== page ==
The agreement is a notable competitive win for Oracle over AWS, which might have been chosen for the lower cost and higher performance of its cloud infrastructure.
Uber Technologies has inked two seven-year deals with Oracle and Google for cloud-computing services. Under the terms of the deal, the ride-app company will move some of its most critical workloads from its internal data centers to Google’s and Oracle’s respective cloud-computing environments.
With more than 95% of its IT currently housed in its own data centers, reports suggest that Uber spent 11 months evaluating cloud providers. The company already has existing relationships with Google Cloud and Amazon AWS.
The agreement is a notable competitive win for Oracle over AWS, which might have been chosen for the lower cost and higher performance of its cloud infrastructure, suspects Derrick Wood, enterprise software analyst at financial services firm Cowen. “Knowing that Uber also plans to use Google for its edge data processing needs, we suspect Uber wanted to take a multi-cloud/multi-vendor approach to its broader cloud needs, hence why they decided to use two different vendors for different kinds of workloads.”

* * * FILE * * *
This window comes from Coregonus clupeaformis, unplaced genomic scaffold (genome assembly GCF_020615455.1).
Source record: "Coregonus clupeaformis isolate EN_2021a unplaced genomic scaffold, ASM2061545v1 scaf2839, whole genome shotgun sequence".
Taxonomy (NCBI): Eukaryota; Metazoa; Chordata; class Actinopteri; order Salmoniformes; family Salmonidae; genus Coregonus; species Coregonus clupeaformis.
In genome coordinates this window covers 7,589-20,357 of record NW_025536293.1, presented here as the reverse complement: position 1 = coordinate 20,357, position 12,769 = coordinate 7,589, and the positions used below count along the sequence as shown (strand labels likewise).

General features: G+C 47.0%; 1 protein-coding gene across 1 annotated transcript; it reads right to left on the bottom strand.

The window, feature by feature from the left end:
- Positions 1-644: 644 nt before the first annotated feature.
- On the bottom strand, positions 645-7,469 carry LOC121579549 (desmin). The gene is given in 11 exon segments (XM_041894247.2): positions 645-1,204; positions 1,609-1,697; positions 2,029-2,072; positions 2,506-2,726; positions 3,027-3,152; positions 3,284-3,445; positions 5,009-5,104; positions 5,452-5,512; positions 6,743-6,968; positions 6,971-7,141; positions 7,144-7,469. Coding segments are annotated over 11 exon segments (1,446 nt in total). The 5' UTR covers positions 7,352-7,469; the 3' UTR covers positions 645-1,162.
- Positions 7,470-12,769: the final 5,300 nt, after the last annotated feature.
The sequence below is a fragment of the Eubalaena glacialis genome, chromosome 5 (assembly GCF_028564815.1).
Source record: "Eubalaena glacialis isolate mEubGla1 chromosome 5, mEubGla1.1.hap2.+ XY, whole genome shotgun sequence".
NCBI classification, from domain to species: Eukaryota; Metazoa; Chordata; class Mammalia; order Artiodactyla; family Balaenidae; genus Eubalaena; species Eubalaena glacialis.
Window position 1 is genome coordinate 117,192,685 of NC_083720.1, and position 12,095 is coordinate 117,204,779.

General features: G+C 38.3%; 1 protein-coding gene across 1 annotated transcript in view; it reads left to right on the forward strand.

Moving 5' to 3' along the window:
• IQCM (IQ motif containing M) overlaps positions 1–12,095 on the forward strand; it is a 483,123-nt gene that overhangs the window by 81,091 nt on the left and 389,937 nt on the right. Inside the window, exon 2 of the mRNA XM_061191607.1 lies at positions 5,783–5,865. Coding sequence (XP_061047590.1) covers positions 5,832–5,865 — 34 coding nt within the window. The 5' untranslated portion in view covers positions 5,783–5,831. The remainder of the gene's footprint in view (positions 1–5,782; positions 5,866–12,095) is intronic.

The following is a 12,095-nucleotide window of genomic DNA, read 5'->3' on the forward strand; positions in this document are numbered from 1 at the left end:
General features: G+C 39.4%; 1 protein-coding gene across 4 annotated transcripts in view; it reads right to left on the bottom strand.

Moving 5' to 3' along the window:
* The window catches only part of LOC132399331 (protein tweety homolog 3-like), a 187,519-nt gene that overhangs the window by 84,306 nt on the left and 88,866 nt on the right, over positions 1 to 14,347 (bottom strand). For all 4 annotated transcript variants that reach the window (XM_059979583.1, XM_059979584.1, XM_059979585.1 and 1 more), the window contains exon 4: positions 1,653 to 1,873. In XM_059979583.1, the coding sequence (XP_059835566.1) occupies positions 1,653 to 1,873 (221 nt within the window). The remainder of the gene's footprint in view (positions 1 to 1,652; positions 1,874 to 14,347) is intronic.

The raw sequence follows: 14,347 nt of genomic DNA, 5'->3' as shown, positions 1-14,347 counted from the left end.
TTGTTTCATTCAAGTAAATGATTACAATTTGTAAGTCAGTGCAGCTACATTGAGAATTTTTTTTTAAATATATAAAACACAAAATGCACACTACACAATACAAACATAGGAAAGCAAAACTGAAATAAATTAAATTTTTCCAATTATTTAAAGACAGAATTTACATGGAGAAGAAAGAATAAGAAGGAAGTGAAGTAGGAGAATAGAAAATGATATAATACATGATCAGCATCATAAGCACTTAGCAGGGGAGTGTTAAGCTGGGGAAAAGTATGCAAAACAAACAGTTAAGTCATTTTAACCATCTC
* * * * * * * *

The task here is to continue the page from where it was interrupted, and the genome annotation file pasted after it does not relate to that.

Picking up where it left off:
He adds that Oracle is poised to capture most of the workloads, as Uber is migrating from the company’s data centers to the public cloud. “Through its Gen 2 Cloud Infrastructure, which was built with proprietary next-gen networking technologies, we think Oracle has built a compelling value proposition around price/performance, particularly for network-intensive workloads like [artificial intelligence and machine learning], and that could have been one of the reasons for Oracle winning the contract.”
It is all about achieving hyperscale—cutting costs while increasing operating efficiency and profits, notes Sid Nag, vice president of Cloud Services and Technologies at analysis firm Gartner Research. “It was time for Uber to do this instead of running its operations in its private data centers. The pandemic that caused supply chain issues further exacerbated the problem—with organizations unable to keep up with the ability to increase the capacity of their data centers.”